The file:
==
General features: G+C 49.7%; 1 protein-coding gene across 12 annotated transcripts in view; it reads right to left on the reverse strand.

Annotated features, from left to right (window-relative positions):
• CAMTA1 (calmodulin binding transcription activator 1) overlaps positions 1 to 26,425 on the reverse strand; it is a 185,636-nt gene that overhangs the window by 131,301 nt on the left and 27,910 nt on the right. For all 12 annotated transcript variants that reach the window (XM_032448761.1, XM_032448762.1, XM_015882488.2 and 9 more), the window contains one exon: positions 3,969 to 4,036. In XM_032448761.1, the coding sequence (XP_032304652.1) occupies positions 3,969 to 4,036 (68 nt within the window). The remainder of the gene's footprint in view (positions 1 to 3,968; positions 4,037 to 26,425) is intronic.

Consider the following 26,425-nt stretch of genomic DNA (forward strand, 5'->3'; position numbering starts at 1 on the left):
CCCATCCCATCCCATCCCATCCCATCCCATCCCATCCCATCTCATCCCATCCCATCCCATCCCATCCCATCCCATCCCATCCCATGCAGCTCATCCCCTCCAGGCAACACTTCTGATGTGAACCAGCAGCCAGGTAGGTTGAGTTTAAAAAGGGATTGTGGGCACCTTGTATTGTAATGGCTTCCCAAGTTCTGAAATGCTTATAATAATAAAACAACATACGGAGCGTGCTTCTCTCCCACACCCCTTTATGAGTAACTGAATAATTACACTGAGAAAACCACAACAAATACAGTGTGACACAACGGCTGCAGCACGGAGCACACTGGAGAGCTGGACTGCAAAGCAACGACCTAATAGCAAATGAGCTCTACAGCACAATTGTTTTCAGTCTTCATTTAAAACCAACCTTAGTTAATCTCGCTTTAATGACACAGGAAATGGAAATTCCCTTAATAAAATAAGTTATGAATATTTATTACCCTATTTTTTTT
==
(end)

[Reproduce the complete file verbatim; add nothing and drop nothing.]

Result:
General features: G+C 49.7%; 1 protein-coding gene across 12 annotated transcripts in view; it reads right to left on the reverse strand.

Annotated features, from left to right (window-relative positions):
• CAMTA1 (calmodulin binding transcription activator 1) overlaps positions 1 to 26,425 on the reverse strand; it is a 185,636-nt gene that overhangs the window by 131,301 nt on the left and 27,910 nt on the right. For all 12 annotated transcript variants that reach the window (XM_032448761.1, XM_032448762.1, XM_015882488.2 and 9 more), the window contains one exon: positions 3,969 to 4,036. In XM_032448761.1, the coding sequence (XP_032304652.1) occupies positions 3,969 to 4,036 (68 nt within the window). The remainder of the gene's footprint in view (positions 1 to 3,968; positions 4,037 to 26,425) is intronic.

Consider the following 26,425-nt stretch of genomic DNA (forward strand, 5'->3'; position numbering starts at 1 on the left):
CCCATCCCATCCCATCCCATCCCATCCCATCCCATCCCATCTCATCCCATCCCATCCCATCCCATCCCATCCCATCCCATCCCATGCAGCTCATCCCCTCCAGGCAACACTTCTGATGTGAACCAGCAGCCAGGTAGGTTGAGTTTAAAAAGGGATTGTGGGCACCTTGTATTGTAATGGCTTCCCAAGTTCTGAAATGCTTATAATAATAAAACAACATACGGAGCGTGCTTCTCTCCCACACCCCTTTATGAGTAACTGAATAATTACACTGAGAAAACCACAACAAATACAGTGTGACACAACGGCTGCAGCACGGAGCACACTGGAGAGCTGGACTGCAAAGCAACGACCTAATAGCAAATGAGCTCTACAGCACAATTGTTTTCAGTCTTCATTTAAAACCAACCTTAGTTAATCTCGCTTTAATGACACAGGAAATGGAAATTCCCTTAATAAAATAAGTTATGAATATTTATTACCCTATTTTTTTT